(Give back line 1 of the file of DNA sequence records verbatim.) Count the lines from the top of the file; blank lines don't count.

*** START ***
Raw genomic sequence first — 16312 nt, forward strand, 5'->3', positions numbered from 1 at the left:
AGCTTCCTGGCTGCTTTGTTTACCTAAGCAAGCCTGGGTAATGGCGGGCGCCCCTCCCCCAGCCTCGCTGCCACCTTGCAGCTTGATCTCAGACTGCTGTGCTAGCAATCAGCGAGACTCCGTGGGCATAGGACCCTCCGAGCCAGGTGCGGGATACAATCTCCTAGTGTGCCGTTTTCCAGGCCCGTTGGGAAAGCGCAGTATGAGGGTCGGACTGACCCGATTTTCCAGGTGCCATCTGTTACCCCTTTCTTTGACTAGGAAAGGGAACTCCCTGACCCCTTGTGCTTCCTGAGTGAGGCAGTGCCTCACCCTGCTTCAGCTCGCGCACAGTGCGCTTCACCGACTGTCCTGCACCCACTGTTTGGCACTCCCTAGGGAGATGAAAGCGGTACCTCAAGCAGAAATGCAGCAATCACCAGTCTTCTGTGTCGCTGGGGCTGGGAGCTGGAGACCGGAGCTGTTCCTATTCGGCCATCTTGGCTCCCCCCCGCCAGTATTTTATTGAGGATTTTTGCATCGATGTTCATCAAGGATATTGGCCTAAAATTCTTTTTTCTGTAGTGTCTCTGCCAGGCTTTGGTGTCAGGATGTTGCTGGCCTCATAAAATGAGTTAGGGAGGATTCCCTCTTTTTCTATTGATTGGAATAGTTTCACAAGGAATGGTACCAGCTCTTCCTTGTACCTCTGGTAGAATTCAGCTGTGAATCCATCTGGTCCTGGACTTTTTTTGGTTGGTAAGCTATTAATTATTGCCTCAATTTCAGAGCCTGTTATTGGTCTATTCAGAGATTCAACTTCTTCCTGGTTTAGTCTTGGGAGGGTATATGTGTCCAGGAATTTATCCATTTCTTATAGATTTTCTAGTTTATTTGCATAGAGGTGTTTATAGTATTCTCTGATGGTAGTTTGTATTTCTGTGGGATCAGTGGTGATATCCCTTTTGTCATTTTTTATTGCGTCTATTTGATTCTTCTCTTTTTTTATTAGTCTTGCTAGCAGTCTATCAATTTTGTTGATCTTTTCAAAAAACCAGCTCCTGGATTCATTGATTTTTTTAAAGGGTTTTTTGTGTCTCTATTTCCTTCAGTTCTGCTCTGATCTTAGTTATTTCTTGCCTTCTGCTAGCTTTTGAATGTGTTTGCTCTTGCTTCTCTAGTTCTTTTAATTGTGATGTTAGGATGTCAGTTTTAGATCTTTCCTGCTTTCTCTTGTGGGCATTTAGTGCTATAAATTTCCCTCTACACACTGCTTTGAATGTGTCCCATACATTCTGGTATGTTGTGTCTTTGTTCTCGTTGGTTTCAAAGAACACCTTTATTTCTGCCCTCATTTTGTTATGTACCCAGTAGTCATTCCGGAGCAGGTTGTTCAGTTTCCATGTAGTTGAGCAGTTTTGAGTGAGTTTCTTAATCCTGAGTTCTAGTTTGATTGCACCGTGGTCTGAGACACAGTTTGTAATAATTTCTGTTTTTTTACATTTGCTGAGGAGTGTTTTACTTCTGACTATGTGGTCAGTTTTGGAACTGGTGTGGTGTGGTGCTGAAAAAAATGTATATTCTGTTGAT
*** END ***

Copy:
Raw genomic sequence first — 16312 nt, forward strand, 5'->3', positions numbered from 1 at the left: